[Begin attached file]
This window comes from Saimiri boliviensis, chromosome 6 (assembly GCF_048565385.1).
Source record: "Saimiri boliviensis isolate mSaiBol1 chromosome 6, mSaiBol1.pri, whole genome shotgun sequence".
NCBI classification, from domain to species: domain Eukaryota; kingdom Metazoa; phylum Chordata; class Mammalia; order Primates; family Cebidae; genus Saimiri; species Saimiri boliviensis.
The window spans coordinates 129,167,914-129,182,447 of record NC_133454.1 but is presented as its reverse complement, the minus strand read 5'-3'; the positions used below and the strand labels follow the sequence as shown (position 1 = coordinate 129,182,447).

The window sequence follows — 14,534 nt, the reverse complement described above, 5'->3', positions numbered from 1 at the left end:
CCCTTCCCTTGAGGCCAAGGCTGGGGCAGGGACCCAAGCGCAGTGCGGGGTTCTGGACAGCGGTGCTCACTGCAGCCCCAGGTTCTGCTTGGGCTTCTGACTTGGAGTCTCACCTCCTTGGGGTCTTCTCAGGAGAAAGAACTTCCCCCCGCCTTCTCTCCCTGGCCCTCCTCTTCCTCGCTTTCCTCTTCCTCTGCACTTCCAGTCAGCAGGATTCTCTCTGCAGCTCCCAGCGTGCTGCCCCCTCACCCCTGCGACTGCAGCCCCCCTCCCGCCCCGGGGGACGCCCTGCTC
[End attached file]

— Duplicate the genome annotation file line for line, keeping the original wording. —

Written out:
This window comes from Saimiri boliviensis, chromosome 6 (assembly GCF_048565385.1).
Source record: "Saimiri boliviensis isolate mSaiBol1 chromosome 6, mSaiBol1.pri, whole genome shotgun sequence".
NCBI classification, from domain to species: domain Eukaryota; kingdom Metazoa; phylum Chordata; class Mammalia; order Primates; family Cebidae; genus Saimiri; species Saimiri boliviensis.
The window spans coordinates 129,167,914-129,182,447 of record NC_133454.1 but is presented as its reverse complement, the minus strand read 5'-3'; the positions used below and the strand labels follow the sequence as shown (position 1 = coordinate 129,182,447).

The window sequence follows — 14,534 nt, the reverse complement described above, 5'->3', positions numbered from 1 at the left end:
CCCTTCCCTTGAGGCCAAGGCTGGGGCAGGGACCCAAGCGCAGTGCGGGGTTCTGGACAGCGGTGCTCACTGCAGCCCCAGGTTCTGCTTGGGCTTCTGACTTGGAGTCTCACCTCCTTGGGGTCTTCTCAGGAGAAAGAACTTCCCCCCGCCTTCTCTCCCTGGCCCTCCTCTTCCTCGCTTTCCTCTTCCTCTGCACTTCCAGTCAGCAGGATTCTCTCTGCAGCTCCCAGCGTGCTGCCCCCTCACCCCTGCGACTGCAGCCCCCCTCCCGCCCCGGGGGACGCCCTGCTC